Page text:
Apple’s Powerful AR/VR Headset May Also Be Amazingly Lightweight

Apple Mixed Reality Headset Credit: Antonio DeRosa
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There’s every indication that Apple’s first “mixed-reality” AR/VR headset is going to be a beastly powerhouse when it comes to capabilities, but what’s remarkable is that it looks like it won’t be a beast when it comes to size and weight.

Even though we’ve known that Apple has been working on an augmented reality headset for years, it wasn’t until more recently that it became apparent that Apple is shooting for the moon with its first release, preparing to build the AR equivalent of the Mac Pro, rather than a device designed for the masses.

Since then, we’ve been hearing numerous reports of all the technology that this device is expected to pack in, and it’s downright staggering in scope – Apple Silicon that outperforms Apple’s own blazing M1 chip, the highest-resolution displays ever found in a VR product, advanced LiDAR scanners, plus 15 independent camera modules and eye-tracking features that could even include iris recognition for authentication.

By all reports, this thing is going to be so powerful that it may even need a fan to keep it cool — something that Apple consciously removed from its new M1 MacBook Air.

So with all of this tech packed in, we wouldn’t blame you for thinking that this is going to be a massive device, but apparently, that’s not the case, according to venerable Apple analyst Ming-Chi Kuo. 

In fact, it won’t be enough for Apple to simply make it the same size and weight as competing AR/VR headsets — Apple intends to make it even lighter

Way More Power at Half the Weight

In a research note seen by 9to5Mac, Kuo, who has been offering other unique insights on Apple’s headset plans recently, said that Apple is aiming to keep the weight of the headset under 150 grams. 

At just over 5 ounces, that’s less than half the weight of just about any other virtual reality headset on the market. For example, the Oculus Quest 2 weighs in at over a pound (503g), and that was actually a decrease from the original Quest, which came in at 571g, or 1.25 pounds. HTC’s Vive and Microsoft’s HoloLens are also both on the higher end of that same weight range.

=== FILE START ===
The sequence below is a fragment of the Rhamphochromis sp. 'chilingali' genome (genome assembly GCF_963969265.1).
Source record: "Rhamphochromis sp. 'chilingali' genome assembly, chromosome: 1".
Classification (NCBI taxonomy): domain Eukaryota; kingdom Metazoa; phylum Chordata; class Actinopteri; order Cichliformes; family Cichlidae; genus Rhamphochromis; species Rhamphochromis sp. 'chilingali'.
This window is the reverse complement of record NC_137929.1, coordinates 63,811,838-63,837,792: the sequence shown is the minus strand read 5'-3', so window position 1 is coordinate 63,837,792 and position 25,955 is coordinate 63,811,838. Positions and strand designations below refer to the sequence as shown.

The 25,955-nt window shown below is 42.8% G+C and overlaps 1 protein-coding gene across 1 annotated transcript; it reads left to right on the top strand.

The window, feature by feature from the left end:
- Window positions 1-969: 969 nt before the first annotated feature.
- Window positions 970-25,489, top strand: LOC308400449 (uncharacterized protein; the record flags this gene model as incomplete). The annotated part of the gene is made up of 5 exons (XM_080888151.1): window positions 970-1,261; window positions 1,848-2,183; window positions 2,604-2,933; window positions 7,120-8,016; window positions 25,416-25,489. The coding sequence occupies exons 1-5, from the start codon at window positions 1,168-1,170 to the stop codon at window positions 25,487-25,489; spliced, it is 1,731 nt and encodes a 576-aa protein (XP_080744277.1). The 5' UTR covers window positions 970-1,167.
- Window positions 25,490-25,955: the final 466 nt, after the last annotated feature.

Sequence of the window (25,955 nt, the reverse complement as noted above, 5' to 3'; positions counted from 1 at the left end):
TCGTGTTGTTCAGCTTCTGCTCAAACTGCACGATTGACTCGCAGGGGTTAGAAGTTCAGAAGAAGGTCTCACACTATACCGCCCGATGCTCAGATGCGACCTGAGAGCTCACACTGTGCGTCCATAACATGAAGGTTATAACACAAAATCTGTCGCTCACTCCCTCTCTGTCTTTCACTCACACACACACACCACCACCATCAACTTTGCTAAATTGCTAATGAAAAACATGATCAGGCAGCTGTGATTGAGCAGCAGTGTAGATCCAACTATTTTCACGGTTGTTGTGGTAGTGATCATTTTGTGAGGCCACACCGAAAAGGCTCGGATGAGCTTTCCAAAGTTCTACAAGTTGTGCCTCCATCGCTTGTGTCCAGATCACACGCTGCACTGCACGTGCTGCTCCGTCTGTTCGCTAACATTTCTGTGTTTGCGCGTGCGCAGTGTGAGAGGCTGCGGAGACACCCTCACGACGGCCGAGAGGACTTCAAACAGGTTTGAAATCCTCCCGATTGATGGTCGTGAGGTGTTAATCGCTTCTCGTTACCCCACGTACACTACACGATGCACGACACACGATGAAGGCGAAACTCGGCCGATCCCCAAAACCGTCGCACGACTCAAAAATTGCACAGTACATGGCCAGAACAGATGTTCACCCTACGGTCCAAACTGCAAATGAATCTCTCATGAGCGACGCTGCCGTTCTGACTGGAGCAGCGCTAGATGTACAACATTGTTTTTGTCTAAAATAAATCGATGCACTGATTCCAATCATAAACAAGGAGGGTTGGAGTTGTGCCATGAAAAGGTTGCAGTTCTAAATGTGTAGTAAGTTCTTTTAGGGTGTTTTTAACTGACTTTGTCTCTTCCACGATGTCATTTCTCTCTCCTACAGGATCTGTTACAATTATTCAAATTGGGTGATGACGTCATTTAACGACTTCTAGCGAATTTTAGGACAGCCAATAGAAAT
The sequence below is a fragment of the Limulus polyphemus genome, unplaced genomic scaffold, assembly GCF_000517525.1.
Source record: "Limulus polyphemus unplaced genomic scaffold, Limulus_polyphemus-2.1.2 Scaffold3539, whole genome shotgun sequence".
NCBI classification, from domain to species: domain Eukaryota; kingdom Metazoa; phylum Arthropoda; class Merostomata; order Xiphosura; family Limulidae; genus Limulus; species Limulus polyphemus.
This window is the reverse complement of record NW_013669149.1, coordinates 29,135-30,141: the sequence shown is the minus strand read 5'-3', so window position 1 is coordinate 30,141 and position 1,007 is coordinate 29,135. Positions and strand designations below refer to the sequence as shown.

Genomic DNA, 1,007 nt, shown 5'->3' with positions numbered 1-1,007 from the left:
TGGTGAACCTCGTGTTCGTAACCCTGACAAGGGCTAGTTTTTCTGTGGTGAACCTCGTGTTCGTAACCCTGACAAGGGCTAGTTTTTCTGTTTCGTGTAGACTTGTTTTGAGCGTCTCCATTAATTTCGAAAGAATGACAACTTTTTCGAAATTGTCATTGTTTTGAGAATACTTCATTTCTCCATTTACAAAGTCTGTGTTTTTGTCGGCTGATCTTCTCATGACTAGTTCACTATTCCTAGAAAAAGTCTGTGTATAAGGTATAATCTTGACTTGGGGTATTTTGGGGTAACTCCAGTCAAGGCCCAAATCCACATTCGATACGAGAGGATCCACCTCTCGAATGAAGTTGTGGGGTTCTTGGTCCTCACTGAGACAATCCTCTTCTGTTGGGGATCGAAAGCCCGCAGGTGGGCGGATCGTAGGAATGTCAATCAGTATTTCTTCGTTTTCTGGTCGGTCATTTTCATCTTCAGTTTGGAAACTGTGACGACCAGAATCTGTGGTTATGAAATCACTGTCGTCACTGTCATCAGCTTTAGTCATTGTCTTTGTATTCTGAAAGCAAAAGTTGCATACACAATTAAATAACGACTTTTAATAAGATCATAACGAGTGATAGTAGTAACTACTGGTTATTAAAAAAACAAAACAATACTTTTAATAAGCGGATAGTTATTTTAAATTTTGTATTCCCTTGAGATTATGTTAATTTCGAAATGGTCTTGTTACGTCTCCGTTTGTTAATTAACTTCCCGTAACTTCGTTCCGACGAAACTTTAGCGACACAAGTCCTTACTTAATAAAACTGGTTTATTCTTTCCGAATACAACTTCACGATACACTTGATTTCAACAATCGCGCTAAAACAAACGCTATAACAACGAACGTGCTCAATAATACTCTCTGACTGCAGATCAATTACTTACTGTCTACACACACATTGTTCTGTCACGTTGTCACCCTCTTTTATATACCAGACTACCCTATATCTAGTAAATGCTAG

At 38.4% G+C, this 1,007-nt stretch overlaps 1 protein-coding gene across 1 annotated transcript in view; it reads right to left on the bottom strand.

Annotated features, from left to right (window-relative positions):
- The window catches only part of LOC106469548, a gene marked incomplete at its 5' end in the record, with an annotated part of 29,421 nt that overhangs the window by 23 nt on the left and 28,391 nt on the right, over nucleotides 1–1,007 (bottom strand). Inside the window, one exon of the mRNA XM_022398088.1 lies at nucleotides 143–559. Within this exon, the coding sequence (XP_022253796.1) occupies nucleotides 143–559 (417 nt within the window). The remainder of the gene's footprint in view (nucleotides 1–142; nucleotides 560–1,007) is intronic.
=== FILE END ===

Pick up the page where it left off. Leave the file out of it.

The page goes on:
So, needless to say, a 150-gram mixed-reality headset would be an absolute game-changer. Remember that this is a device that you need to wear on your head, and the heavier it is, the more uncomfortable end fatiguing it’s going to be to wear it for long periods of time.

Although Apple’s debut wearable headset — the AirPods Max — is far from the lightest in its class, an AR/VR headset is a completely different type of device where minimal weight is much more critical. Headphones distribute weight to each side of the users’ head, balancing it across the headband, while an AR/VR headset would have all of its weight in the front optical systems, increasing the potential for neck strain. 

According to Kuo, Apple plans to accomplish this by using ultra-short focal length Fresnel lenses, which are known for their improved field of view and reduced weight and thickness, but going with a more hybrid design that will offer enhanced optical performance at a much lighter weight. 

Back in January Bloomberg’s Mark Gurman reported that Apple was already cutting corners by shrinking the space in front of the user’s eyes, suggesting a design where custom prescription lenses could be inserted in the headset, since there wouldn’t be enough room for users to wear glasses. 

Gurman had also indicated that Apple’s engineers have also looked to lighter materials, such as fabric, rather than plastic or aluminum, to avoid adding any unnecessary weight. 

This aligns with Kuo’s recent report, which also reveals other areas in which Apple is working toward lighter materials. For instance, the lenses will likely be made from plastic, rather than glass, although it’s not clear yet whether those will have the same level of durability.

[The information provided in this article has NOT been confirmed by Apple and may be speculation. Provided details may not be factual. Take all rumors, tech or otherwise, with a grain of salt.]

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